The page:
It was only after the death of his mother in 1796 that Alexander von Humboldt was able to tackle his expedition plans. Although the travel arrangements were bolstered by his inheritance, he was repeatedly tripped up in the chaos of European warfare. So it took him until 1799 to finally land in Venezuela, the first stop on his South American journey. With access to the Spanish colonies in Latin America being closely controlled, he was only able to enter and travel the country thanks to a special passport granted to him by the Spanish king.
→ “Alexander von Humboldt (1769–1859): The Invention of Nature (part 2)”
→ “Buddhist and Hindu caves and temples, Islamic mausoleums: Ellora, Ajanta, Vijayapura, Hampi”
I traveled to India in December for the fourth time within a few years because the country still holds so much for me to learn and discover. Of course, I am interested in the contemporary art production, so I visited the Kochi Biennale in Fort Kochi on the coast of the Arabian Sea in the southern Indian state of Kerala. Like all other Indian and international colleagues, artists, and art lovers, I had arrived on schedule for the opening. Only, nothing was ready on time, and literally in the last minute, the opening was postponed from the beginning of December to just before Christmas…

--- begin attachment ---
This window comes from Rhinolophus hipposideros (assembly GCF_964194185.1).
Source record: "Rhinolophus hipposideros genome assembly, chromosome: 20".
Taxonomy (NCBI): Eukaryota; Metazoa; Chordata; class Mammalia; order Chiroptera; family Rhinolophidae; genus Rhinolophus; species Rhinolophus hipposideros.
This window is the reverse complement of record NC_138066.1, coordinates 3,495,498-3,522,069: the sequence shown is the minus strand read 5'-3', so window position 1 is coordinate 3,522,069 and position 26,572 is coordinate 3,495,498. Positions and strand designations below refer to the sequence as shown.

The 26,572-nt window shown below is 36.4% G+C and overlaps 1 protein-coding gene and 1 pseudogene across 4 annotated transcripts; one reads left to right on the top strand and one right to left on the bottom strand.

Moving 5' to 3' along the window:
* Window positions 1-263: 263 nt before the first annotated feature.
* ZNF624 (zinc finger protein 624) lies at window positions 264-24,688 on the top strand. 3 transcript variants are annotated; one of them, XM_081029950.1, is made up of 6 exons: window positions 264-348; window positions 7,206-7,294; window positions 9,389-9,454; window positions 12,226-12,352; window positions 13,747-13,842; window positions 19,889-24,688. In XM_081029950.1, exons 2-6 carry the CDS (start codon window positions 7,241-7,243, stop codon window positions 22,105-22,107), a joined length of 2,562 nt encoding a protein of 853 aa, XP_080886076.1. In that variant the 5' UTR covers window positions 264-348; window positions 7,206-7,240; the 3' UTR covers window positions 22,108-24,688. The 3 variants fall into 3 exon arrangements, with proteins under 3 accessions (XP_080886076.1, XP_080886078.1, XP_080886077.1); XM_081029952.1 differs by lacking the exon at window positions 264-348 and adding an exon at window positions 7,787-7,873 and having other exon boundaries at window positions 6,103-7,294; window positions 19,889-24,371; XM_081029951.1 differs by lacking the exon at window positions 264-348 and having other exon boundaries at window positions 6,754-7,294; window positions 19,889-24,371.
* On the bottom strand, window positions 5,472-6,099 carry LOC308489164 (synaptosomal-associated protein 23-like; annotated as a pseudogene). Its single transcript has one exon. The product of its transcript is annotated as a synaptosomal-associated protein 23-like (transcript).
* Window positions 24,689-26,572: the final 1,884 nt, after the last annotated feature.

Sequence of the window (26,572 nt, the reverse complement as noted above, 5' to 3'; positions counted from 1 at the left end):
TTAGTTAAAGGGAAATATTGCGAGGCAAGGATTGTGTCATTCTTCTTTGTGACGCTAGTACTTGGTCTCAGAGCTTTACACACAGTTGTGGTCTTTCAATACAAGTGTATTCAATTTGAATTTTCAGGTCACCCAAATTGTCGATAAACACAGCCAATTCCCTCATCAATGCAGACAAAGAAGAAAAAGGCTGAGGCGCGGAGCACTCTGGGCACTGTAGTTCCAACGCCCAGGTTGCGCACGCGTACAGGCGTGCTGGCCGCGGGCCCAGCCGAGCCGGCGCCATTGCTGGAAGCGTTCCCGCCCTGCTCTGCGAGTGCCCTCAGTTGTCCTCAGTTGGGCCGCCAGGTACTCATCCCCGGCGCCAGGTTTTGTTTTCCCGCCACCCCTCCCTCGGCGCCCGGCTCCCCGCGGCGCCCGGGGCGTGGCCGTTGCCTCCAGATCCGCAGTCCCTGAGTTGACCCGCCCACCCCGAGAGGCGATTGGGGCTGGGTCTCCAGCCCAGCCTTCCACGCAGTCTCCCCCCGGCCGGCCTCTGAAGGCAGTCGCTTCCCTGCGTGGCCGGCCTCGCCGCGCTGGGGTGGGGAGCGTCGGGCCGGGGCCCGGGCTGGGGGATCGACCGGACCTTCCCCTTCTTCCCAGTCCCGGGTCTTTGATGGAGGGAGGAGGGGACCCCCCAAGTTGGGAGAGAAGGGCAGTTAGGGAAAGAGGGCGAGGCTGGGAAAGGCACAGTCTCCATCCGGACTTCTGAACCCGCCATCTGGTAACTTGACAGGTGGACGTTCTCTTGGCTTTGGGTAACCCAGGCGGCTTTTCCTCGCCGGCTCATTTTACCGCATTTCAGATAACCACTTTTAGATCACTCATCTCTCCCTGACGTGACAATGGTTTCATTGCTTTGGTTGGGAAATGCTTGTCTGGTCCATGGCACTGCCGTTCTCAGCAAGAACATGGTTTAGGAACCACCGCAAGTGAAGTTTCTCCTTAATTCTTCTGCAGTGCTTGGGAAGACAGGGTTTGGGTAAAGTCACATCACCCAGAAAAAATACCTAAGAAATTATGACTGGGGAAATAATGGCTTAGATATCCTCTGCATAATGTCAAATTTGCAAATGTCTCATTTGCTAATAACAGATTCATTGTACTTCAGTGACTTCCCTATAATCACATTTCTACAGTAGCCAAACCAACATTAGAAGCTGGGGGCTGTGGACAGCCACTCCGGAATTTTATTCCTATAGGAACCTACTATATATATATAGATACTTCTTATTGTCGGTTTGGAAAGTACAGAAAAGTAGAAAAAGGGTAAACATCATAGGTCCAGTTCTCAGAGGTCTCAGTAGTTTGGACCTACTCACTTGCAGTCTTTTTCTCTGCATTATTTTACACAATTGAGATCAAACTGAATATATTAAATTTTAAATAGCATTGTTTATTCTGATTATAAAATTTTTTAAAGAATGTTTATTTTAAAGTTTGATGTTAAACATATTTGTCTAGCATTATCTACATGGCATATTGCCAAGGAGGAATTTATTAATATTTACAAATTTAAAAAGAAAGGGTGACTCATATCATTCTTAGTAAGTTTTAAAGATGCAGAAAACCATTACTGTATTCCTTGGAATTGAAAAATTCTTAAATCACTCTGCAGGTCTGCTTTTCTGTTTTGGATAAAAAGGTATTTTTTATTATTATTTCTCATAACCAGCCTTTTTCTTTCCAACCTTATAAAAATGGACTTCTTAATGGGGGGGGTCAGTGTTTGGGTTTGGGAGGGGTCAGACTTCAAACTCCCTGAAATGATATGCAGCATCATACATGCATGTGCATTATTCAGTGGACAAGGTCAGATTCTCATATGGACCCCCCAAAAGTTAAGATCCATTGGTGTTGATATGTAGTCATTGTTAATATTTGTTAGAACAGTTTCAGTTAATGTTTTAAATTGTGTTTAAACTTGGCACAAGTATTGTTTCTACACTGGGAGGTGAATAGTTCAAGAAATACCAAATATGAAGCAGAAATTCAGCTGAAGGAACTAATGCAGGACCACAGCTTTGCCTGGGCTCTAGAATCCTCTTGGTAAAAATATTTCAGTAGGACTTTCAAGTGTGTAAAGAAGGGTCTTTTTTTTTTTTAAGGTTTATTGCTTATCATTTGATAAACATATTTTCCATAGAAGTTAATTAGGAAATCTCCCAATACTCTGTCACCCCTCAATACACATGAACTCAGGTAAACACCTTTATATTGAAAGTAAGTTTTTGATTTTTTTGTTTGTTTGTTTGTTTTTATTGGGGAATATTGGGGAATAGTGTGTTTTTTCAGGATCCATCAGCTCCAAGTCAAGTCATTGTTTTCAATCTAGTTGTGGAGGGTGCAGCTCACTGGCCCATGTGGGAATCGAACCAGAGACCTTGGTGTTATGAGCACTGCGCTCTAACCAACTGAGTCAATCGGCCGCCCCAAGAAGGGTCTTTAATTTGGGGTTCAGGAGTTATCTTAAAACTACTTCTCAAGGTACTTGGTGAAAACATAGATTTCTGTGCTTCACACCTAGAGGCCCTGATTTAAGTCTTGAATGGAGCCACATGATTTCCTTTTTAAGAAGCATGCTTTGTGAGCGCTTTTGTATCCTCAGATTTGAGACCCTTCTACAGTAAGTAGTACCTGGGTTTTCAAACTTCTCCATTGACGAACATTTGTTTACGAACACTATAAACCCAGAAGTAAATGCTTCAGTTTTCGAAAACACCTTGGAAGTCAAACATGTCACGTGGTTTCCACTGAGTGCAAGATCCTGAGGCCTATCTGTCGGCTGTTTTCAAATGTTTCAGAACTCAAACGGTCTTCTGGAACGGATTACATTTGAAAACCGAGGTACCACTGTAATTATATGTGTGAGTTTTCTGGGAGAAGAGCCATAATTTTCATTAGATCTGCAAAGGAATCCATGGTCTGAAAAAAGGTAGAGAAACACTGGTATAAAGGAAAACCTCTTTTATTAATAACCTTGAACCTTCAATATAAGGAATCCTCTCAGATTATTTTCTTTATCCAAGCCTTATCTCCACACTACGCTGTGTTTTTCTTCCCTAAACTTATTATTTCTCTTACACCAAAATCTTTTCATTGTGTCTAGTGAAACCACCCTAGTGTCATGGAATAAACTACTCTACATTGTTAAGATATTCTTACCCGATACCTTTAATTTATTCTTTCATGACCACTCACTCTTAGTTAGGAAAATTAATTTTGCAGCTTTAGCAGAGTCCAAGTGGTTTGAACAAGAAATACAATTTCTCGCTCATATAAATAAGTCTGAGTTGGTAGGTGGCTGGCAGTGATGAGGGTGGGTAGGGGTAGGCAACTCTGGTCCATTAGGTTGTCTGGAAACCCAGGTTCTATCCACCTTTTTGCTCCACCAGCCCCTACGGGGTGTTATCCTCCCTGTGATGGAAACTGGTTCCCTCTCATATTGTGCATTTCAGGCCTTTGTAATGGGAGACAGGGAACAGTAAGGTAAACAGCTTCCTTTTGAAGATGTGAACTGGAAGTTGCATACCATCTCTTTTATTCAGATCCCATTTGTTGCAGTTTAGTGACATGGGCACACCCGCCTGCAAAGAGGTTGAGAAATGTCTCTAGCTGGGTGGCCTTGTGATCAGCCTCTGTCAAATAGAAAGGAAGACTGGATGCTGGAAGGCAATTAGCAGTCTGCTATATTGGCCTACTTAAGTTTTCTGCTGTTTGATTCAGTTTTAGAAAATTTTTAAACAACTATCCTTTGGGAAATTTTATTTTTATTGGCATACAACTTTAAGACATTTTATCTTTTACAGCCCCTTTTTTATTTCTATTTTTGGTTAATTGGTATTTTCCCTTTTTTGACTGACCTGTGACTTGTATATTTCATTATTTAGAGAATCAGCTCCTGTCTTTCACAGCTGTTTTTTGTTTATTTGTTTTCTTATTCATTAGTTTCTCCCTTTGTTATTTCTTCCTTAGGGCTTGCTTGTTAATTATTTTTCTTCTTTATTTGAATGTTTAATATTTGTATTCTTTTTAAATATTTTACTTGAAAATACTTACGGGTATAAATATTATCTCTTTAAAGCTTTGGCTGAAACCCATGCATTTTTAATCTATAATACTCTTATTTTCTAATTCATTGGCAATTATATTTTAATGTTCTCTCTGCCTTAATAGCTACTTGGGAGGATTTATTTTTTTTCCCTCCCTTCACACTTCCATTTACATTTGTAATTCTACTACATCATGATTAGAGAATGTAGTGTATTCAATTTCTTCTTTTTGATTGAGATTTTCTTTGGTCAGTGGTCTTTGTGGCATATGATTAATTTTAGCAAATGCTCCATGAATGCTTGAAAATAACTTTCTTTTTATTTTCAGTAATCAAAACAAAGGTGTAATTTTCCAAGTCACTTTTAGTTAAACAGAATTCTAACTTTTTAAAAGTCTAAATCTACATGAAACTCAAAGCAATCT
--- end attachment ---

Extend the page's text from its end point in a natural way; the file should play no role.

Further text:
→ “Kochi – Mumbai – Bangalore: A la recherche de l’art indien”
Last November I visited Vietnam for the first time. The occasion of my trip was the book launch of Don’t call it art! Contemporary Art in Vietnam, 1993–1999, edited by my German artist friend Veronika Radulovic and the current director of Museum Rietberg in Zürich, Annette Bhagwati (published by Kerber Verlag, 2021) who introduce us to a number of ground-breaking contemporary artists in Vietnam, such as Truong Tan, Nguyen Quang Huy, and others. To the best of my knowledge, I had organized the first exhibition of Vietnamese art in Germany back in 1996, featuring the then young artist Truong Tan at Kunsthalle Bielefeld